I was recently rereading Robert Stake’s chapter on Responsive Evaluation in Evaluation Roots when the word “vigorous” jumped off the page at me…not “rigorous” as we are so accustomed to seeing, but “vigorous.” Stake was discussing a seminal paper, The Countenance of Educational Evaluation, published in 1967 (the year I was born!). He wrote, “It was intended to stretch the minds of evaluators toward more vigorous collection of judgments and standards to indicate the merit and shortcomings of the evaluand.” This work evolved into what we now know as Stake’s Responsive Evaluation approach.
- Vigorous is defined as “strong, active, robust.”
- Rigorous is defined as “severely exact or accurate.”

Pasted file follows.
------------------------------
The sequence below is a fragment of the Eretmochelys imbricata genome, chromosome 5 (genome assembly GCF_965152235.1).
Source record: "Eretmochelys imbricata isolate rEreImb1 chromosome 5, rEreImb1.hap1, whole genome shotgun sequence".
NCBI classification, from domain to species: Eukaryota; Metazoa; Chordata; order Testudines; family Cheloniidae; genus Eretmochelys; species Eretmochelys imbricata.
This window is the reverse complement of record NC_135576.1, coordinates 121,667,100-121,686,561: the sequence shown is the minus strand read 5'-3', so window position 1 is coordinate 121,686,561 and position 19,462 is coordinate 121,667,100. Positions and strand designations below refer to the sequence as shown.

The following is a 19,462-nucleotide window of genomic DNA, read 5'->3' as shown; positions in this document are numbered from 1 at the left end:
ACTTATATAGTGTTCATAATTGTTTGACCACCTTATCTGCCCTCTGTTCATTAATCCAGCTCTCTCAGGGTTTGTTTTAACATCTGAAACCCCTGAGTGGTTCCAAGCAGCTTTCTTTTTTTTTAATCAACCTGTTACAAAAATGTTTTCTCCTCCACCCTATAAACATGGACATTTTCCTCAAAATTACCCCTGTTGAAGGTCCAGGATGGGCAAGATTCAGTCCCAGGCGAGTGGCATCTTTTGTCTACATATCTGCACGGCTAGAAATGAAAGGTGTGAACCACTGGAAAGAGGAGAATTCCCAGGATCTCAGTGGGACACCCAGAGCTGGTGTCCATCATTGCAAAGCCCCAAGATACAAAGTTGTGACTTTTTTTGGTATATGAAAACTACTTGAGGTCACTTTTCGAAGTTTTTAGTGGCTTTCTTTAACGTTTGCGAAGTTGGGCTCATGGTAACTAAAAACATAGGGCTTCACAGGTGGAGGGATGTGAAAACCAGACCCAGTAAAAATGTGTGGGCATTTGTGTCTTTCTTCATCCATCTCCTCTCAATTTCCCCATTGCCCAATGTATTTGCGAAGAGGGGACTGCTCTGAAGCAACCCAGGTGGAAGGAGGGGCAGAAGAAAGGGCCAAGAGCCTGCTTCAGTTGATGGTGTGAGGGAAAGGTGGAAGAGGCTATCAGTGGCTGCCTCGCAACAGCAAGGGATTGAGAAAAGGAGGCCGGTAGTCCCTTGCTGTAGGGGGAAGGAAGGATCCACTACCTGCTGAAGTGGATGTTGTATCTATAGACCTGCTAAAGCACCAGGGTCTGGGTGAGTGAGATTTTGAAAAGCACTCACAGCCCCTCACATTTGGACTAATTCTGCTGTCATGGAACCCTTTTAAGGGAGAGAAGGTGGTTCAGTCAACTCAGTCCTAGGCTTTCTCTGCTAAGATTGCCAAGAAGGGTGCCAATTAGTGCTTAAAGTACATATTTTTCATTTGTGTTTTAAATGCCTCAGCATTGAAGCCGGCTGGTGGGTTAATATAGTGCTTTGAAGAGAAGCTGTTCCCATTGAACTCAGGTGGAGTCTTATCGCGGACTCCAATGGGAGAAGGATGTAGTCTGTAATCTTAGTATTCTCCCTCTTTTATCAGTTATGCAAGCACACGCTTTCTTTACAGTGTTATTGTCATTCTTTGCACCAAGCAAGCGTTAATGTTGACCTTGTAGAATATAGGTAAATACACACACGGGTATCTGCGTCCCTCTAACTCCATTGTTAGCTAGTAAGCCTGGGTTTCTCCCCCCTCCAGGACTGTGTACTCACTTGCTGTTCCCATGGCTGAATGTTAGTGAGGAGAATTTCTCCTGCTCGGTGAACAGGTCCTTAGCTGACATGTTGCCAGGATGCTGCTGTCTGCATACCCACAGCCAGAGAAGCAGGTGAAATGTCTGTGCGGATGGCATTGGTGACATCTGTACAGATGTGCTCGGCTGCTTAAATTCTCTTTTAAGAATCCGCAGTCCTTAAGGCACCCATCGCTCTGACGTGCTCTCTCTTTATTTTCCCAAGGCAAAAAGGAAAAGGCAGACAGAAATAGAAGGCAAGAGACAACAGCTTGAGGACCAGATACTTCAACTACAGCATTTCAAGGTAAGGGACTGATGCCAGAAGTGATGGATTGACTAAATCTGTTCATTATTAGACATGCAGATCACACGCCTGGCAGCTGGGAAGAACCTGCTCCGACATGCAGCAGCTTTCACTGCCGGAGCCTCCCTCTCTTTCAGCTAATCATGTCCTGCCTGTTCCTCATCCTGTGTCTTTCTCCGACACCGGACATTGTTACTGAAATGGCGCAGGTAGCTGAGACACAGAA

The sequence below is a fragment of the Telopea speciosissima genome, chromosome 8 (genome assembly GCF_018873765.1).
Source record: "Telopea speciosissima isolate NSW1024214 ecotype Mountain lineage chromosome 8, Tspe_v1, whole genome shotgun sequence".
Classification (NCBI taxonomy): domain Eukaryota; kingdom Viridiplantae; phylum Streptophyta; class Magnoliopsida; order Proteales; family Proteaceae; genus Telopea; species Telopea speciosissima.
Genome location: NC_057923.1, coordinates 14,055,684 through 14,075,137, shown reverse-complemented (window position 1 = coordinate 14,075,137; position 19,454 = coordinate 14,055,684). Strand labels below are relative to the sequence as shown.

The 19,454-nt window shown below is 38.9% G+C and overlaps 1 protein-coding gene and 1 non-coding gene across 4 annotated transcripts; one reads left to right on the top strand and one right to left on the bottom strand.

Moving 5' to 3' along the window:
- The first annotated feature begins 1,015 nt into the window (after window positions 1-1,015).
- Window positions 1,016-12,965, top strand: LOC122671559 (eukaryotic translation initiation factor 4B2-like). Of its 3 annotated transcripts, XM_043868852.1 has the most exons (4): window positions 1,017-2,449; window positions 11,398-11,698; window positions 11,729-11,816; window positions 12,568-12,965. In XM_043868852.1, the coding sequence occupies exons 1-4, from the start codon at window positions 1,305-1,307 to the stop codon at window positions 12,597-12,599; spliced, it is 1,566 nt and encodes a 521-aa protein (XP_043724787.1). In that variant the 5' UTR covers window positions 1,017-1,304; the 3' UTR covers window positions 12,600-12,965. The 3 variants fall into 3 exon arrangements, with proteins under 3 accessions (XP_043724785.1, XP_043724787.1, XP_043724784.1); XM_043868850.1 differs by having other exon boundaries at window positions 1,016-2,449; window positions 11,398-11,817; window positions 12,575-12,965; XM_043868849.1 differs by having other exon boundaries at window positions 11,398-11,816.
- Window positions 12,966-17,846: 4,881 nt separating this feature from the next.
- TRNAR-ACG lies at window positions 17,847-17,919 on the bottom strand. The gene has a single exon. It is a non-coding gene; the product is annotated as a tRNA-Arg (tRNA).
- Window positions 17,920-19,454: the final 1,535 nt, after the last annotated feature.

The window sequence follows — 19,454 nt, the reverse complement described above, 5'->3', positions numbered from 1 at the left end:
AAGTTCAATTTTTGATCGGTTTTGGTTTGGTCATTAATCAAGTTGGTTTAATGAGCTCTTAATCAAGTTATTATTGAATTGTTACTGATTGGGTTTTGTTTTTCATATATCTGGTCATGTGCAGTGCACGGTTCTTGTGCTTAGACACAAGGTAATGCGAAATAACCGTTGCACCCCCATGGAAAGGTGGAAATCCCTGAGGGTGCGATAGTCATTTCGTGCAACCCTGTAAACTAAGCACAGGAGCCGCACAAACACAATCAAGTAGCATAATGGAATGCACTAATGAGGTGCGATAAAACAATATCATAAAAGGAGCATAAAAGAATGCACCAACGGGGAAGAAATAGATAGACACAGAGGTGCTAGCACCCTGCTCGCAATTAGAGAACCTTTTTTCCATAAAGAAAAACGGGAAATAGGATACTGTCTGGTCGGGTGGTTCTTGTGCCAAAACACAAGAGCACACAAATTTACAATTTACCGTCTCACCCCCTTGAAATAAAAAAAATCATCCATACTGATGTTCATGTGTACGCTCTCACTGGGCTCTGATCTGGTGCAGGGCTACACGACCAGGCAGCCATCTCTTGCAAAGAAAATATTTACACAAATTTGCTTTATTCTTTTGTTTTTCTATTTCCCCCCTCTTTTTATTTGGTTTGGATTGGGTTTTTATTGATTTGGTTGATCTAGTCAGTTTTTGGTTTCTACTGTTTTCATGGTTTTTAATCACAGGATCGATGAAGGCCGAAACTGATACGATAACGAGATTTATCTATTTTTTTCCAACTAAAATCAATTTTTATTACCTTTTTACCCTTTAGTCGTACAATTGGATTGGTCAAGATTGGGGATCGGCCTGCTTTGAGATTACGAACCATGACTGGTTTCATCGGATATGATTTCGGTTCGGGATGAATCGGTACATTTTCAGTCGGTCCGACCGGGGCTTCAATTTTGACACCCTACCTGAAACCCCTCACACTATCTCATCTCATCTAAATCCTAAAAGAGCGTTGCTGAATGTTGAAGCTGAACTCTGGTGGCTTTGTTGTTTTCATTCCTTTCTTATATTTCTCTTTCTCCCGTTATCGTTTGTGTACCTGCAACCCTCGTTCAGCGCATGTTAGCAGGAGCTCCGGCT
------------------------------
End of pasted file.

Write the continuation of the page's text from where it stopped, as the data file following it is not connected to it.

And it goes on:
If you are familiar with Responsive Evaluation, you know that it focuses on the experiences and perceptions of program stakeholders, understanding program activities, and understanding the context and culture within which a program lives. A responsive evaluation is organized to investigate key issues and tends to rely on observations and interviews, instead of instruments, indicators, and criteria. The approach has been criticized as putting too much weight on stakeholder accounts. However, as Stake points out, “Part of the program’s description, especially that about the worth of the program, is revealed in how people subjectively perceive what is going on—Placing value on the program is part of experiencing it.”
Let those words sink in. I am still letting them sink in.
So, when considering “vigorous” in the context of evaluation, I think of programs and their evaluations as being alive. Relying on instruments to assign value with precision does not work here. Instead, vigorous evaluation requires deep understanding of program, context, and stakeholders; triangulation; and serious sleuthing. For most (all?) things we evaluate, vigor is not only more important than rigor, but is a prerequisite for it.